Driver error is like a long sharp nail sticking out of that two-by-four. It is, in fact, the largest single contributor to road accidents. Which raises the question: If the auto industry had the technology, skills, and resources to build vehicles that could eliminate accidents caused by human error, would it not have a moral obligation to do so? I am speaking, of course, of self-driving cars.

Now, a philosopher I am not. I am ready to accept that my line of thinking on this matter has more holes than Swiss cheese. But if so, I’m not the only one with Emmenthal for brain matter. I am, in fact, in good company.

Take, for example, Bryant Walker-Smith, a professor in the schools of law and engineering at the University of South Carolina. In an article in MIT Technology Review, he argues that, given the number of accidents that involve human error, introducing self-driving technology too slowly could be considered unethical. (Mind you, he also underlines the importance of accepting ethical tradeoffs. We already accept that airbags may kill a few people while saving many; we may have to accept that the same principle will hold true for autonomous vehicles.)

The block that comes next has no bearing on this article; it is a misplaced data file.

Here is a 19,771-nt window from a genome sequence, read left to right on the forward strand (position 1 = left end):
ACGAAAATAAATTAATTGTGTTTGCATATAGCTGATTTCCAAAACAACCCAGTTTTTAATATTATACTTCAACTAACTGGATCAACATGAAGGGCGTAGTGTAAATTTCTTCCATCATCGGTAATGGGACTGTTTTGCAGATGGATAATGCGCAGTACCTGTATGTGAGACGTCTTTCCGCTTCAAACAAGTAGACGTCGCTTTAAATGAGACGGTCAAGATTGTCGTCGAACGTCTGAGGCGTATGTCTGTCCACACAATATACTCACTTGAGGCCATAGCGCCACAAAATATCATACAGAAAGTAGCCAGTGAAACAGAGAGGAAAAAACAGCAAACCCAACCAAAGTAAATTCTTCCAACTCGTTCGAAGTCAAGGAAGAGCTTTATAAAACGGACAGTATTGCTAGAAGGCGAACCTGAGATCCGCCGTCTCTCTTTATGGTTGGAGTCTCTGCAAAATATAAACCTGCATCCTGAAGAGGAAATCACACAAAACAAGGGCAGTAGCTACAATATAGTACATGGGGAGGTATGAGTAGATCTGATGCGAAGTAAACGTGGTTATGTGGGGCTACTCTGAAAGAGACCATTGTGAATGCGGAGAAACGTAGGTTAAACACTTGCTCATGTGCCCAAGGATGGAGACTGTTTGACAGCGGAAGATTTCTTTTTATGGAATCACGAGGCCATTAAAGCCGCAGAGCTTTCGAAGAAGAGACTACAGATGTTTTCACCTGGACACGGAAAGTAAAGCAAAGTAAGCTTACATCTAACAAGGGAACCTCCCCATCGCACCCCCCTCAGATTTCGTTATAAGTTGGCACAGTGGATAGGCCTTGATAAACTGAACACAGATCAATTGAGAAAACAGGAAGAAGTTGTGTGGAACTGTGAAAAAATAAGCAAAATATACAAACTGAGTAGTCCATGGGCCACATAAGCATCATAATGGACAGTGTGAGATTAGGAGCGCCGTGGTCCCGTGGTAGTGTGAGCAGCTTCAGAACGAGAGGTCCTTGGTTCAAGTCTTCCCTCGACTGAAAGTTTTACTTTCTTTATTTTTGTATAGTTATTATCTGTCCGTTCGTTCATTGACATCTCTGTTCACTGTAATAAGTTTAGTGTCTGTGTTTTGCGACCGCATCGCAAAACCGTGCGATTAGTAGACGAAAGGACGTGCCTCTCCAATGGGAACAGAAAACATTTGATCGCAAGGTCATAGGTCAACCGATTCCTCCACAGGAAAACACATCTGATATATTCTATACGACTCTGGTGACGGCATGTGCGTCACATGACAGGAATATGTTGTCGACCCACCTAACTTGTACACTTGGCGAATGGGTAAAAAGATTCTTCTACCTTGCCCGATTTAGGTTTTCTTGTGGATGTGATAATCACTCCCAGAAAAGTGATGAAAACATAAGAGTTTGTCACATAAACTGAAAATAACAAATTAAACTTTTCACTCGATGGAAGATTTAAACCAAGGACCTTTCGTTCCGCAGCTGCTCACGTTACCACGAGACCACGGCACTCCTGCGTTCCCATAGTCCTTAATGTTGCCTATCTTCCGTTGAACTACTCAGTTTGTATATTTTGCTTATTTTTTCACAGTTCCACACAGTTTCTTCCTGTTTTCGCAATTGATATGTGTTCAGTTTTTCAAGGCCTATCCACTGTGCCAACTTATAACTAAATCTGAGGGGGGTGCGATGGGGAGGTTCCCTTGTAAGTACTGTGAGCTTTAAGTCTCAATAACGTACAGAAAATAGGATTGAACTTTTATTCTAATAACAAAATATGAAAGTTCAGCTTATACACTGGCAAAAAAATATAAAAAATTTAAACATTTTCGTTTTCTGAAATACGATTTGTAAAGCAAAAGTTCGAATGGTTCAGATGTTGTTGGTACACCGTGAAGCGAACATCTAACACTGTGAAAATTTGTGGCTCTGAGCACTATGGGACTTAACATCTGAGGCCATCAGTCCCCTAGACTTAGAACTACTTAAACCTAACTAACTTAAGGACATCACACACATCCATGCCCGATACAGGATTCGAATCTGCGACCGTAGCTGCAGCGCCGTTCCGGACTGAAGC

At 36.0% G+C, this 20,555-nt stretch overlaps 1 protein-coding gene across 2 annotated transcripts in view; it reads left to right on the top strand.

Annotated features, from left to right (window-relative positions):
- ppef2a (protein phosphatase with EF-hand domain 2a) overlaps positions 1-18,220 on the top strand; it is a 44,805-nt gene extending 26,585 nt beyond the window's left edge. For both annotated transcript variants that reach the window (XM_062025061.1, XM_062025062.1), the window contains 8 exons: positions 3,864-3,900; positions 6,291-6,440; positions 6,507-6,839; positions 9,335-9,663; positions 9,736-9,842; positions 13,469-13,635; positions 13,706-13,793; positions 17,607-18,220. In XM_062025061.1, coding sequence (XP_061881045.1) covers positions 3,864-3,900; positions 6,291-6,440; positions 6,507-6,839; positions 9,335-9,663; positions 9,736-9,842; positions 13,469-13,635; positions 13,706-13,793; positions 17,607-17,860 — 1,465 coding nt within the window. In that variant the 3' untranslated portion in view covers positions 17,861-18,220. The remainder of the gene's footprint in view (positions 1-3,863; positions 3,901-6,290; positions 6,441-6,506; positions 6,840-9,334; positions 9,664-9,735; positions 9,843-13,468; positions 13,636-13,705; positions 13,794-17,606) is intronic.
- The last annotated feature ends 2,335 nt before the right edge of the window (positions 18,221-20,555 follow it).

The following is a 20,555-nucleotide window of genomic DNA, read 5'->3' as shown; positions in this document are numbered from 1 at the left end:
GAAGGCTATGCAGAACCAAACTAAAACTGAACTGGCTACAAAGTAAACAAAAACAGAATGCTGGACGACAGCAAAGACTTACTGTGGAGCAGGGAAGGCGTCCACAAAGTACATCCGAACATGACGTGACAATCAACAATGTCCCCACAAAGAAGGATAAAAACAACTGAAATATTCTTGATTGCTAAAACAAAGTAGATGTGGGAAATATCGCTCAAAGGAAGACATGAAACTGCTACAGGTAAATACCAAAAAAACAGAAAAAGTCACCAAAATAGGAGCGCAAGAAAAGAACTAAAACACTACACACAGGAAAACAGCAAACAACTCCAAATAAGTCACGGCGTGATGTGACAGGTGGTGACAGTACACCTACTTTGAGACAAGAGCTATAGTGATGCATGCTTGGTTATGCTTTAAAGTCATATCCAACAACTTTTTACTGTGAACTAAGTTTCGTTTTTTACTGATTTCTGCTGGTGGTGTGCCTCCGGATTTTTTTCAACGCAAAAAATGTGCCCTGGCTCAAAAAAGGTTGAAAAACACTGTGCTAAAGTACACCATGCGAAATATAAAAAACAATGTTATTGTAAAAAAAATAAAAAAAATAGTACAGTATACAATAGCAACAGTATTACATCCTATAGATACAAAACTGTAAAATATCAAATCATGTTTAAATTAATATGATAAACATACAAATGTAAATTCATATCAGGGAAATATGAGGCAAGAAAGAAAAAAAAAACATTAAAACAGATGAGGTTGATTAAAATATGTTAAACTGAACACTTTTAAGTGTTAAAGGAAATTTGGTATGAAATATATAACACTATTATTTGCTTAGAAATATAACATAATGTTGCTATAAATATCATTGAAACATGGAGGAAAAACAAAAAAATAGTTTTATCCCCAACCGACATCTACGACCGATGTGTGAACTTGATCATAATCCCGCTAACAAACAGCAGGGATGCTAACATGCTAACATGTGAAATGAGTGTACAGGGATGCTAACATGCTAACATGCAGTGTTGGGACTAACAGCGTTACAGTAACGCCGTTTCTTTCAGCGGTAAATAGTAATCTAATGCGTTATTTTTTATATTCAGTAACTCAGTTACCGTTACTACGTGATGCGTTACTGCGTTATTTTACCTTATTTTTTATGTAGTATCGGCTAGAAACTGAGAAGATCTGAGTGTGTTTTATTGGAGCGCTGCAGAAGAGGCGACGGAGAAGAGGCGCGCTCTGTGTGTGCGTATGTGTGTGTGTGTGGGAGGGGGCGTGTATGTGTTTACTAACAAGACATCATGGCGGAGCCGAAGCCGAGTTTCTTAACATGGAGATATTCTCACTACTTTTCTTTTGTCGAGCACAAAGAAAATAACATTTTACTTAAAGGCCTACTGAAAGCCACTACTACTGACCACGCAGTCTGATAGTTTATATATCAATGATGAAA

Then there’s Roger Lanctot of Strategy Analytics. He argues that government agencies and the auto industry need to move much more aggressively on active-safety features like automated lane keeping and automated collision avoidance. He reasons that, because the technology is readily available — and can save lives — we should be using it.

Mind you, the devil is in the proverbial details. In the case of autonomous vehicles, the ethics of “doing the right thing” is only the first step. Once you decide to build autonomous capabilities into a vehicle, you often have to make ethics-based decisions as to how the vehicle will behave.